When the Schema Breaks

Like a lot of organizations, we make trade-offs between ‘schema’ oriented data modeling and ‘schema-free’ models.

There are a ton of ways to do this: no-schema document stores like MongoDB, key/value stores like Cassandra, key/value stores that also provide ‘table’ abstractions (Berkeley DB), etc.

At the moment, we’re using another popular and venerable technique: adding a property/value table to a traditional schema-oriented RDBMS.

But once you have one of these, you face another question: how do you decide to add a dynamic property, rather than a column?

One answer directly relates to database normalization theory:

If two properties have to be treated together, they should be treated as fixed attributes (columns), not dynamic ones.

Another practical answer comes from the behavior of ORMs (particularly ActiveRecord) and how they handle side effects in the model:

If the value of a property causes side-effects on the domain model for the entity, that property should be a fixed attribute (column).

For a complete discussion of these trade-offs, there’s always []. But let’s take a quick example through to completion.

An example

Let’s say we have an entity Person, and a Person can have one Phone. For the sake of simplicity, we’ll ignore the fact that people might be contacted by more than one phone number, and that a phone number might be shared by multiple people.

Given that simplification, let’s just put the phone_number on the Person model.

Now, let’s say we want to distinguish whether that phone number represents a mobile, work, or home number, primarily for presentational purposes. Since it’s just about presentation (and profile) information and rarely written, we can quickly pop that into the code using a dynamic property (say, property phone_type).

But what happens next? Someone looks at the application and says “well, hey — if they change the number, you have default the phone_type to mobile again”. Now we’re treating two properties together: the behavior of one changes the value of the other.

It’d be a lot nicer now if we just called that a “new phone”, with appropriate default values for the two properties (in fact it’d be a ton easier if we hadn’t left the phone number in the Person model, but let’s ignore that for now). An ORM like Active Record handles default values very smoothly, and it’s not too difficult to make a default property value dependent on a change in another property.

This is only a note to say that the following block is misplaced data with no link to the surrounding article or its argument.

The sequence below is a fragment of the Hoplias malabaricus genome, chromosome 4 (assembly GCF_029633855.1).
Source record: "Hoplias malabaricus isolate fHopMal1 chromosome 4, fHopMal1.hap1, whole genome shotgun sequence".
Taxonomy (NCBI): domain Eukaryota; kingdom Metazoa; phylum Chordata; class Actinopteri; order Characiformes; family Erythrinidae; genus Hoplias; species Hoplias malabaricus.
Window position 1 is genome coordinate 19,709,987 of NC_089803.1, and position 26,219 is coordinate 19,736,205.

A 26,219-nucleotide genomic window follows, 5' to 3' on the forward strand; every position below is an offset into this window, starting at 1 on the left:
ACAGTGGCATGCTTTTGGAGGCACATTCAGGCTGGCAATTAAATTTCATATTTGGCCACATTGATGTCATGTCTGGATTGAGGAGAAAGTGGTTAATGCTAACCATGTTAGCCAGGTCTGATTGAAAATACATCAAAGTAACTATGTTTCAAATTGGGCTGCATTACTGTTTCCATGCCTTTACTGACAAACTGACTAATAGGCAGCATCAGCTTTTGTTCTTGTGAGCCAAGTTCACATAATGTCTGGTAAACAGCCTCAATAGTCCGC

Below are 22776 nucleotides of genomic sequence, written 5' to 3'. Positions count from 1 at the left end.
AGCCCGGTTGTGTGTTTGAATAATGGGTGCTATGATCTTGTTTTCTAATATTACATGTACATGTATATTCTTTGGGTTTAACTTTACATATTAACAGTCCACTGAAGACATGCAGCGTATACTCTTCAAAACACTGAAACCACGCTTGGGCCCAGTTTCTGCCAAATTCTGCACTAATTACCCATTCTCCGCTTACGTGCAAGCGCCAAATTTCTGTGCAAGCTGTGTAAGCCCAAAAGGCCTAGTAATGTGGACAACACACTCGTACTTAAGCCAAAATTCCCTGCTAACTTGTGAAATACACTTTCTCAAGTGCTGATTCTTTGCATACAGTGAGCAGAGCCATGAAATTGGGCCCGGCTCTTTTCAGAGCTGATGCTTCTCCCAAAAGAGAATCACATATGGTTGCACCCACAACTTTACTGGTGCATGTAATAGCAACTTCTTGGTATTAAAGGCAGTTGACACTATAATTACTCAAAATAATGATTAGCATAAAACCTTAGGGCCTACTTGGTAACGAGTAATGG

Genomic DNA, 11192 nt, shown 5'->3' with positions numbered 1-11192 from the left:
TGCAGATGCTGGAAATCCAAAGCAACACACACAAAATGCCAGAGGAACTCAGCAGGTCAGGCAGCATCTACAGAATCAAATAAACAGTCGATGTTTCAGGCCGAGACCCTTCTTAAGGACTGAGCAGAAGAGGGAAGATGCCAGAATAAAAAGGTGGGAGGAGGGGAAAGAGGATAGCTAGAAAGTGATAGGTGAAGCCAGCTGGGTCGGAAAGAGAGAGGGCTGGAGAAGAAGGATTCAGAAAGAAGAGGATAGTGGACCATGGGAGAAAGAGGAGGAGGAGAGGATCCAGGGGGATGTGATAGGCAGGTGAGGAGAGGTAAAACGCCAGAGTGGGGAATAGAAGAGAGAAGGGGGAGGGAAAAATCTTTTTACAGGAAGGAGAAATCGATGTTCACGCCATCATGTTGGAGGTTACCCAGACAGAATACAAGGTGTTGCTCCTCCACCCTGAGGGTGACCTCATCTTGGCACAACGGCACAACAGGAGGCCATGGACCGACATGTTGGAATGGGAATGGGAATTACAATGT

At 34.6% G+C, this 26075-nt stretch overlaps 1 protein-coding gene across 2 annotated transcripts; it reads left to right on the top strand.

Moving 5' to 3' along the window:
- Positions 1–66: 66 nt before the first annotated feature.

In principle, you can construct that behavior from the combination of the fixed attribute phone_number and the dynamic phone_type. For example, you can put a save or validation hook on the Person model that looks up and changes the phone_type property. In Mongoid you could do it more directly, but it still requires a more convoluted syntax than just treating the two properties as being in the same subdocument. And in both cases you have to be careful about what the controller layer is trying to do: what if the transaction is updating both things? Your save callback now has to know the whole transaction.

From normalization theory, we have the old maxim: all the attributes should be functionally dependent on the key properties of the entity. (“The key, the whole key, and nothing but the key”). Make both properties columns. You still have to be careful about updates (since you’re handling rules about a ‘sub-entity’ of Person), but at least you have direct visibility as to what is changing.

And with side-effects?

Of course, there’s always another story or iteration. The next story might be “put a check box in for whether we can send them SMS messages at this number”.

Again, there’s the temptation to just attach a boolean phone_send_sms dynamic property to the model. No migration necessary, just add code.

But, of course, the follow-up happens:

  • If we add a phone number that happens to be mobile and sms-able, we should send them a text “welcome” message
  • If we change a phone number, and it is now mobile and sms-able, we should send them a similar message

Now we either end up with a complicated “controller” action (using the Rails definition of Controller), or we use model callbacks to implement the side-effect. Again, using fixed attributes massively simplifies the coding for the side-effects.

In the end, adding columns is often better than using dynamic properties.

And when we finally get to that iteration that allows phone numbers to get their own table, it will simplify the migration as well — and we’ll get to rip out all the special case code that had to be written to deal with embedding the Phone entity in the Person model.

So help me Codd.